When Rolling Inspiration asked Aye-Htun Ohn why he chose a Toyota Fortuner, he did not even pause to think about it – “reliability, efficiency, space and comfort”. He heads North of our borders as often as he can and with the previous vehicles that he has owned, he has struggled to find spares when a breakdown occurred... “Toyota is everywhere and everyone knows how to fix them”.  But, so far he hasn’t needed to have it fixed!

Aye-Htun was born with spina bifida but they forgot to tell him that he had a disability!  His condition never stops him from doing what he wants and his energy and drive is way beyond what most people would consider possible. While travelling in Canada and America recently, he refused to be squashed into the ‘disability box’ and he drove the over cautious Americans mad!  He used the escalators, which wheelchairs are banned from and refused to be limited to the accessible hotel rooms and cabs. Aye-Htun was also not inclined to stay on the accessible trails in the national parks as he wanted to see the view from the top!  Having played basketball at the highest levels and participating in the 2000 Paralympics and 2001 World Championship, he has always been extremely fit.  He then discovered a love for the outdoors and in particular the mountains and rock climbing.  After climbing Mount Halta in Austria, sleeping under the stars in the snow - he set his sights on climbing Mount Kilimanjaro. While looking for a suitable wheelchair for this expedition, he came across off-road hand cycles, which lead to his latest addiction, hand cycling.   Completing the Cape Argus Cycle Tour, the 94.7, the OCC challenge and the Tour de Kaap (557 km in 6 days) all within the last six months, he is once again challenging the notions of what people with disabilities are supposed to be able to do.

With his love for adventure and his need to transport a large hand cycle as well as his day chair, he required a spacious 4x4 vehicle that would suit his lifestyle. In addition, the 4x4’s are high, making it a challenge to get into and out of if one is using a wheelchair – but the only time that has been a problem for Aye-Htun was after he had finished the Cape Argus Cycle Tour. For a rock climber, the 92 cm high seat is not really an obstacle.  He has a short body so he finds that the extra height gives him far greater visibility when driving, especially compared to his previous sports car.  He finds the driving position particularly comfortable with the elbow supports on the driver’s door, perfectly positioned for driving with a right-hand hand control. He loves the six-way electric seat adjustments on the driver’s seat, as his previous car had a round knob which he had to roll to recline the seat. He also had to replace this mechanism on an annual basis because he reclines his seat every time he loads his wheelchair into or out of the car.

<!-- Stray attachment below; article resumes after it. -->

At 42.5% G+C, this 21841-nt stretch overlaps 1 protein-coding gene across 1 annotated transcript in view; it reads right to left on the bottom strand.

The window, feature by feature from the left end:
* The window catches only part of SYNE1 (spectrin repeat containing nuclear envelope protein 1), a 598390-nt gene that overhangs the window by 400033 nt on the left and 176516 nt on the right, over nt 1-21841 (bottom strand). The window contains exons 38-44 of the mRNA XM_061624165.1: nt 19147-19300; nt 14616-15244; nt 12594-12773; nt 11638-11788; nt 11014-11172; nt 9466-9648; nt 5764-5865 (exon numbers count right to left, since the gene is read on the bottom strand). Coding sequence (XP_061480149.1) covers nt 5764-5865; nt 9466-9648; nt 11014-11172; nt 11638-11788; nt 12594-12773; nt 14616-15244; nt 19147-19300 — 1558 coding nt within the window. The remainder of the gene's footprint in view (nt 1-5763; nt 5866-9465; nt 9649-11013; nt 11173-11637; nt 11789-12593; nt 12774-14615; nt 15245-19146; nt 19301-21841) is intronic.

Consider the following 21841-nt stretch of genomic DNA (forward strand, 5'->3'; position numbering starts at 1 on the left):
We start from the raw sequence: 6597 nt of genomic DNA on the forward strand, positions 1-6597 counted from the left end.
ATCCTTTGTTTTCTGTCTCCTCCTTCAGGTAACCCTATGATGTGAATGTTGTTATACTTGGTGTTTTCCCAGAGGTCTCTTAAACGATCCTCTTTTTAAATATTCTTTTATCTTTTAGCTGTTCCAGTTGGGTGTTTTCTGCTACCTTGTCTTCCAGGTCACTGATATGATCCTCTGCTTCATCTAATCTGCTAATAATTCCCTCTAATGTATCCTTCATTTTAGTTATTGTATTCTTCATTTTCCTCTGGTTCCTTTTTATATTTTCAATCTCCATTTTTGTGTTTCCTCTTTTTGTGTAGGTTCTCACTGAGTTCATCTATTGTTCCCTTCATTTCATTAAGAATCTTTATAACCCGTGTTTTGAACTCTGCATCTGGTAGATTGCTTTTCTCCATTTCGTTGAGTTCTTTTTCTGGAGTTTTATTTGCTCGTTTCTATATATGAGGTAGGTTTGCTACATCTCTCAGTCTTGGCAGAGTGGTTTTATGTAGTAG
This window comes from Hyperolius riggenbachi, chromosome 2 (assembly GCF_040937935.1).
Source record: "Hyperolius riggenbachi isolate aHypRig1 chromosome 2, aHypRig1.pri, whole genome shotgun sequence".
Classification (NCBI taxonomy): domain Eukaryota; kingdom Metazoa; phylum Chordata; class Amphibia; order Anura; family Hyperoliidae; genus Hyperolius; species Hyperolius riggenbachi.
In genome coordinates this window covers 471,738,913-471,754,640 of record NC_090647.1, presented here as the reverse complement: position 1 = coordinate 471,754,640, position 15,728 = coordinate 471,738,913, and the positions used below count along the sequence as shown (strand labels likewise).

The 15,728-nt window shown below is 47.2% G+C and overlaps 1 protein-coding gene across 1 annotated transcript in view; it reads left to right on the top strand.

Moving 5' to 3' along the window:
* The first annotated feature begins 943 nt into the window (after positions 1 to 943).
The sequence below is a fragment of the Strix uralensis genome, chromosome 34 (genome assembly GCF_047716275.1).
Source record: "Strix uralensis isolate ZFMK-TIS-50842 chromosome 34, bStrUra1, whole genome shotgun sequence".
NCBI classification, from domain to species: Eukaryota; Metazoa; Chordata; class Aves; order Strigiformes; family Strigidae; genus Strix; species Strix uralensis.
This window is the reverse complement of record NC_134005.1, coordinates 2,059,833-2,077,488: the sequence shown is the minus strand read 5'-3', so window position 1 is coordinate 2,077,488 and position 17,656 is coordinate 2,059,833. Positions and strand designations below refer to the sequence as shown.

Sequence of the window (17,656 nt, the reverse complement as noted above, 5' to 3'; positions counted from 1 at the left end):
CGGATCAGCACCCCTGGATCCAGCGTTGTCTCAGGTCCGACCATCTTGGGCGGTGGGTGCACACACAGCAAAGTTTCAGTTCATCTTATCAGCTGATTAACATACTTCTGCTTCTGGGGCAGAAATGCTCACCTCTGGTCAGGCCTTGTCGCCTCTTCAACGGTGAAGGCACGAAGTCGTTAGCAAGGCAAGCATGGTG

The height makes loading his hand cycle into the back of the vehicle more difficult, but he deals with this problem by parking the car on an incline with the rear higher than the front, when he lifts the hand cycle into the back, it rolls forward into the vehicle. The middle seats of the Toyota Fortuner are easily folded forward with a 60:40 split, which gives him the versatility of still having some rear seat space with one side folded forward to accommodate a hand cycle.  He is unable to reach the boot door to close it when it is open; however, a simple strap tied to the door solves this problem.  

A key factor in his choice of car is the space that the Toyota Fortuner offers.  Being a very sociable person, he needs plenty of space for friends and family, especially as he is usually the designated driver.  The Toyota Fortuner has two flip up seats at the rear, making it a five- seater with massive boot space, or a seven- seater with a smaller boot space. When he goes on holiday, Aye-Htun loves the fact that he no longer has to pack – he just throws everything in.